Jim Minnick’s The Blueberry Years, re-released in paperback a few weeks ago, proclaims itself, in the subtitle, as being a “memoir of farm and family.” And so it is. Yet, while Minnick is too humble to proclaim it as such, it is the reader’s prerogative to make of a book what it really and truly is; and, in this case, Jim Minnick provides us with a meditation on the meaning of farming and family, and not simply a recounting of his and his wife’s years as blueberry farmers in the Shenandoah Valley. To be sure, that is the narrative of the book, and a fine and entertaining one it is. Yet, the book would not be as compelling as it is if it merely re-told the narrative. In The Blueberry Years, Minnick tells a story, and makes sense of that story: what it means in a wider, more human context. In so doing, he shows what good agricultural writing should aspire to be.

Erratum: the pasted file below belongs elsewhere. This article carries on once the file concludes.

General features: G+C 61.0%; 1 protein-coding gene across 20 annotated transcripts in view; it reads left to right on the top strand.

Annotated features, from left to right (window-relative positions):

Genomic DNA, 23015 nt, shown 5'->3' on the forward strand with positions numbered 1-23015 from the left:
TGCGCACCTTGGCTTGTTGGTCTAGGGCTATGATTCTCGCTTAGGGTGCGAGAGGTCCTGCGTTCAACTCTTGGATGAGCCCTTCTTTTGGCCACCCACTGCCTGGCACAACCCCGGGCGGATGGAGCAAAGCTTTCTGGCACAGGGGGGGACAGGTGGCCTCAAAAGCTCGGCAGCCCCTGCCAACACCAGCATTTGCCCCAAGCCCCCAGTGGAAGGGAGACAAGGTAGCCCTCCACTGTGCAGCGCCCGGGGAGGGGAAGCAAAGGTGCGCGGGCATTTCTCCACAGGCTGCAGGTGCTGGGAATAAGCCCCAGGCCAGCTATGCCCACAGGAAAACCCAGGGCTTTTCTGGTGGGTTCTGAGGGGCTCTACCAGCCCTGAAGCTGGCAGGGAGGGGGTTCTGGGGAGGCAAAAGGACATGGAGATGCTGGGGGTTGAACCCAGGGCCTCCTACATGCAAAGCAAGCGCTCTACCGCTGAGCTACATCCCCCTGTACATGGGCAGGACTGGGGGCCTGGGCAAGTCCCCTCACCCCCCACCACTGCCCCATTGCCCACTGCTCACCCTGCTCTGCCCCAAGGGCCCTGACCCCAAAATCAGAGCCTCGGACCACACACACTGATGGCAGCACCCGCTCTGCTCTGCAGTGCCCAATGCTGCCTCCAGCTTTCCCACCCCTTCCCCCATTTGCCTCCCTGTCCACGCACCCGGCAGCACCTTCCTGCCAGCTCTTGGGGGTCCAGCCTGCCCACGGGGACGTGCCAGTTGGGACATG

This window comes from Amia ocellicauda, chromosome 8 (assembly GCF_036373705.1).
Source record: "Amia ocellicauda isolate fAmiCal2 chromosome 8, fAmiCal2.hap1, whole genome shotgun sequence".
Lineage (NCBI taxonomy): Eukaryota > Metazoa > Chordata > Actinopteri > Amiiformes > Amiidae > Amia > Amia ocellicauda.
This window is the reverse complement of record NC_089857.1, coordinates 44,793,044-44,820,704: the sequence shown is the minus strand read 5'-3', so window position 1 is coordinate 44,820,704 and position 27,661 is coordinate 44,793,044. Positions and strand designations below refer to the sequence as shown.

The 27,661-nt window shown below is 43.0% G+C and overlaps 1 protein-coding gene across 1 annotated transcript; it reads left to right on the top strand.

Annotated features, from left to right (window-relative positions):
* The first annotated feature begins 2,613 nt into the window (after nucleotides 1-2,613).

In my view, agricultural writing—a genre that has become increasingly popular in the past two decades—falls into two camps: good and bad. Bad agricultural writing is trendy, sentimental, and does not move above platitudinous statements; these books—and you’ve seen them around—are to Walden what Fifty Shades of Grey is to Jane Eyre. Good agricultural writing, descended from Crevecoeur, is of three broad, overlapping types. You have that which seeks to make the land and its husbandry a near-philosophically comprehensive approach to human existence; this is seen in Wendell Berry, I’ll Take my Stand, and such things. Then, you have the how-to book cum manifesto that Joel Salatin produces. And finally, there’s the “grand experiment” and (sometimes troublingly myopic and nigh-elitist) political statement book, produced by Pollan, Kingsolver, et. al. What Minnick gives us is certainly good agricultural writing, and good agricultural writing that, in an un-presupposing, humble way, occupies all three registers of good agricultural writing.